On a Monday night in the Auckland Town Hall, people from all walks of life came together to connect over drug policy in Aotearoa. Though the Cannabis Referendum is 14 months away, it’s at the forefront of many Kiwi minds; from watching Patrick Gower get high in his documentary, to debating the topic with friends and family around the dinner table.
We are starting to realise those who participate in the umbrella term of “drug use” are not in a specific degenerate sector of society that we can easily pathologize and demonise. By the age of 21, 80% of Kiwis will have tried cannabis at least once. However, from 2007-2011, 1050 people were arrested for involvement with cannabis. The Unify Rally, created by a new drug reform campaign #HealthNotHandcuffs, shines a light on not only problematic and archaic drug policy in Aotearoa, but how drug policy globally is founded on institutional and systemic racism. The War on Drugs, which undoubtedly has failed, was used as a means of social and racial control, framing drug use as a criminal issue instead of a health issue.
Along with encouraging those at the rally to vote for change and help the referendum gain momentum over the coming months, the speakers spoke about how drug policy around the world works to oppress certain groups, whilst benefiting those who make the laws. By decriminalizing and regulating drugs like cannabis, social harm is reduced and people do not fall victim to a system they are powerless in. A notable speaker was activist, mother and award-winning author Asha Bandele, known for writing “When They Call You a Terrorist: A Black Lives Matter Memoir”. She spoke candidly and passionately about the death of her son from drug violence, and the devastating effects caused not by drugs themselves, but by the policing and treatment of those who use drugs. The U.S government seems more than willing to spend thousands of dollars locking someone up in a cell, marking them with a criminal record, and watching them fall deep into a pit of recurring violence, poverty, and disenfranchisement. As Asha said “You can’t get well in a cell.” Instead of criminalisation for non-violent and non-problematic drug use, racial disparity in prisons, and the deepening of divides in our society, we need to create a world where knowledge and empathy are prioritised over judgement and a racist punitive system.
In New Zealand, 15% of the population are Maori. In prison, 51% are. In the United States of America, 13% of the population are African American. In prison, 40% are. We can’t ignore the statistics. Black men in America serve almost as much time in prison for non-violent drug offenses than white men do for violent crimes. Many people like to view those who are drug users, or those who are in prison as lacking moral standing, defining them as deviants who should be treated with no mercy. Even scrolling through your Facebook newsfeed, there are numerous comments on videos about harm reduction or drug use, saying that drug addicts should be shot, and that they are scum. Bryan Stevenson, author of Just Mercy said “But simply punishing the broken-walking away from them or hiding them from sight… only ensures that they remain broken and we do, too.” We want to create these stark divides because it makes us feel safer and puts us at a distance from those who we deem as the undesirables in society. The advertising campaign created in the 1980’s “Just Say No” has painted drugs as a simple issue with a simple solution. This is not true. Deborah Small, another speaker at the Unify Rally who is an American lawyer and drug reform advocate, says that instead of “Just Say No”, we should be saying “Just Say Know”. Harm is reduced through education. Harm is reduced through open dialogue, and by breaking down stigma and shame. Harm is reduced by acknowledging that colonialism has sunk its teeth into every facet of the way we live and function in this country. Portugal has been used a shining example in the dialogue surrounding drug policy as a country that decriminalised all drugs, with overwhelmingly positive results. The opioid epidemic where 1 in 10 people were addicted to heroin became stable, overdoses declined, and HIV and Hepatitis rates decreased. New Zealand has an opportunity to join countries like Canada, legalising cannabis and adopting progressive views on drug policy. We can look back on history and positively say that the old way of doing things doesn’t work. Criminalising drug use is more damaging than drug use itself. We can see that in America with the opioid epidemic, where people get hooked on prescription drugs and then have to resort to illegal substances like heroin and fentanyl, putting them at risk of overdose and diseases like HIV. Every country has their own unique problems with drug policy, but at the Unify Rally we could all see clearly that in every country, there were people in society, usually people of colour, who were consistently facing the worst consequences and outcomes.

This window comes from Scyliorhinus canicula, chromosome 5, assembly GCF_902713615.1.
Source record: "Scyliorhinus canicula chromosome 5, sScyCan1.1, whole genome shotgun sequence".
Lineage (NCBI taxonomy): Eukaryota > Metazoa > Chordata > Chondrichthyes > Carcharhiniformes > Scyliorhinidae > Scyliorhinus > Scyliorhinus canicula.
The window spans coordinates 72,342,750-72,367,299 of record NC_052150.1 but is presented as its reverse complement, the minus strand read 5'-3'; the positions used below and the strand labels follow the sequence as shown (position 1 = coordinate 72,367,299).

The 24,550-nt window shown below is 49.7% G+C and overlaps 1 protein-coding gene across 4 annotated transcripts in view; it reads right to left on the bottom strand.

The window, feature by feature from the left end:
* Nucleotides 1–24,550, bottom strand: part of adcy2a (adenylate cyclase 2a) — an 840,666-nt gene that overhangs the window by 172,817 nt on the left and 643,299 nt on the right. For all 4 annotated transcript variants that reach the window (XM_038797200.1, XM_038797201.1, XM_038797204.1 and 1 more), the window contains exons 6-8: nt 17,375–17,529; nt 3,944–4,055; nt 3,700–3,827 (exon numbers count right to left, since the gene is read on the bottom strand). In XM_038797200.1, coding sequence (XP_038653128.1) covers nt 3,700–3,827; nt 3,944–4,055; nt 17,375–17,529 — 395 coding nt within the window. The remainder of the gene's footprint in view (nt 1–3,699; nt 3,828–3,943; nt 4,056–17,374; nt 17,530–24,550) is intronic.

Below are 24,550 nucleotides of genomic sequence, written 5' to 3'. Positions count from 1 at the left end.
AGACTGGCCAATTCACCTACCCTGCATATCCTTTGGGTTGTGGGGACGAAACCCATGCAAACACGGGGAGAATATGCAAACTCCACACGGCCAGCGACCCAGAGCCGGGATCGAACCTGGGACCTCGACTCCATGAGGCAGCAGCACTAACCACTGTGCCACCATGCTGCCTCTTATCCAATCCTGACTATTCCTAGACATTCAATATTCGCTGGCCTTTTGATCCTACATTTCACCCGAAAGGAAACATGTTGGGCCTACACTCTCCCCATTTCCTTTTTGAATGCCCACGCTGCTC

Leaving the Unify Rally on that Monday night, you couldn’t help but feel exactly that. Unified. When we vote, we can come together to challenge a past system that has left us powerless. We need to choose health over handcuffs, for everyone’s best interests.